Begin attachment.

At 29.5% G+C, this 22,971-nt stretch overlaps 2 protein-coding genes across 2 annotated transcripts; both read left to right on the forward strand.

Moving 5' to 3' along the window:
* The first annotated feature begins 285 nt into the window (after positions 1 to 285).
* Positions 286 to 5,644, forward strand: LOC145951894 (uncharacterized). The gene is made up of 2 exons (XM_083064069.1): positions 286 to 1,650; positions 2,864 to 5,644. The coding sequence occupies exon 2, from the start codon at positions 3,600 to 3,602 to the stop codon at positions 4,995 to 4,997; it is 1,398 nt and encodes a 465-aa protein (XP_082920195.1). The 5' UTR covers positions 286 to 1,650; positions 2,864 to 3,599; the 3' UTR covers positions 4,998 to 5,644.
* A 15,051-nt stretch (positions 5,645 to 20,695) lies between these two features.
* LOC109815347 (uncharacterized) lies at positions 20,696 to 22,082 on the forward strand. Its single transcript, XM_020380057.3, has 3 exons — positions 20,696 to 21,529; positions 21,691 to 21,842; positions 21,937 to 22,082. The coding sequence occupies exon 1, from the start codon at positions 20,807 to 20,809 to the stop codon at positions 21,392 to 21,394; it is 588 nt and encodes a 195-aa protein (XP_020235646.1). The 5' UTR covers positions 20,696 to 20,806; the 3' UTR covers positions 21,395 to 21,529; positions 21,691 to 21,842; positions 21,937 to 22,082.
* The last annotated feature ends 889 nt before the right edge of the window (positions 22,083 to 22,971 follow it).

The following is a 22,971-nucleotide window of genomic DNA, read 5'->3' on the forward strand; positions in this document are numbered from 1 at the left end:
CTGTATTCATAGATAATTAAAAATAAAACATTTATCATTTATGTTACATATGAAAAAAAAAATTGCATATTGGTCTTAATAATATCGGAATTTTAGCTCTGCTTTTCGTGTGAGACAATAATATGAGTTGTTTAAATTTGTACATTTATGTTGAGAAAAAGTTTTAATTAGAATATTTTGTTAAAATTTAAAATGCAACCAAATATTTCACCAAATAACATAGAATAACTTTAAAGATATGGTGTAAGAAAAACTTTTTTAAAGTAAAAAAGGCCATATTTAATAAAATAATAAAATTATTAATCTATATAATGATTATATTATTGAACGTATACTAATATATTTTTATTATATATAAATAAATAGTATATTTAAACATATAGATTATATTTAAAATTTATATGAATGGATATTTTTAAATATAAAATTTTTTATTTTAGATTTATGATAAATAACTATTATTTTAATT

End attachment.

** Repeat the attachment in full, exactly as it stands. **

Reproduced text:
At 29.5% G+C, this 22,971-nt stretch overlaps 2 protein-coding genes across 2 annotated transcripts; both read left to right on the forward strand.

Moving 5' to 3' along the window:
* The first annotated feature begins 285 nt into the window (after positions 1 to 285).
* Positions 286 to 5,644, forward strand: LOC145951894 (uncharacterized). The gene is made up of 2 exons (XM_083064069.1): positions 286 to 1,650; positions 2,864 to 5,644. The coding sequence occupies exon 2, from the start codon at positions 3,600 to 3,602 to the stop codon at positions 4,995 to 4,997; it is 1,398 nt and encodes a 465-aa protein (XP_082920195.1). The 5' UTR covers positions 286 to 1,650; positions 2,864 to 3,599; the 3' UTR covers positions 4,998 to 5,644.
* A 15,051-nt stretch (positions 5,645 to 20,695) lies between these two features.
* LOC109815347 (uncharacterized) lies at positions 20,696 to 22,082 on the forward strand. Its single transcript, XM_020380057.3, has 3 exons — positions 20,696 to 21,529; positions 21,691 to 21,842; positions 21,937 to 22,082. The coding sequence occupies exon 1, from the start codon at positions 20,807 to 20,809 to the stop codon at positions 21,392 to 21,394; it is 588 nt and encodes a 195-aa protein (XP_020235646.1). The 5' UTR covers positions 20,696 to 20,806; the 3' UTR covers positions 21,395 to 21,529; positions 21,691 to 21,842; positions 21,937 to 22,082.
* The last annotated feature ends 889 nt before the right edge of the window (positions 22,083 to 22,971 follow it).

The following is a 22,971-nucleotide window of genomic DNA, read 5'->3' on the forward strand; positions in this document are numbered from 1 at the left end:
CTGTATTCATAGATAATTAAAAATAAAACATTTATCATTTATGTTACATATGAAAAAAAAAATTGCATATTGGTCTTAATAATATCGGAATTTTAGCTCTGCTTTTCGTGTGAGACAATAATATGAGTTGTTTAAATTTGTACATTTATGTTGAGAAAAAGTTTTAATTAGAATATTTTGTTAAAATTTAAAATGCAACCAAATATTTCACCAAATAACATAGAATAACTTTAAAGATATGGTGTAAGAAAAACTTTTTTAAAGTAAAAAAGGCCATATTTAATAAAATAATAAAATTATTAATCTATATAATGATTATATTATTGAACGTATACTAATATATTTTTATTATATATAAATAAATAGTATATTTAAACATATAGATTATATTTAAAATTTATATGAATGGATATTTTTAAATATAAAATTTTTTATTTTAGATTTATGATAAATAACTATTATTTTAATT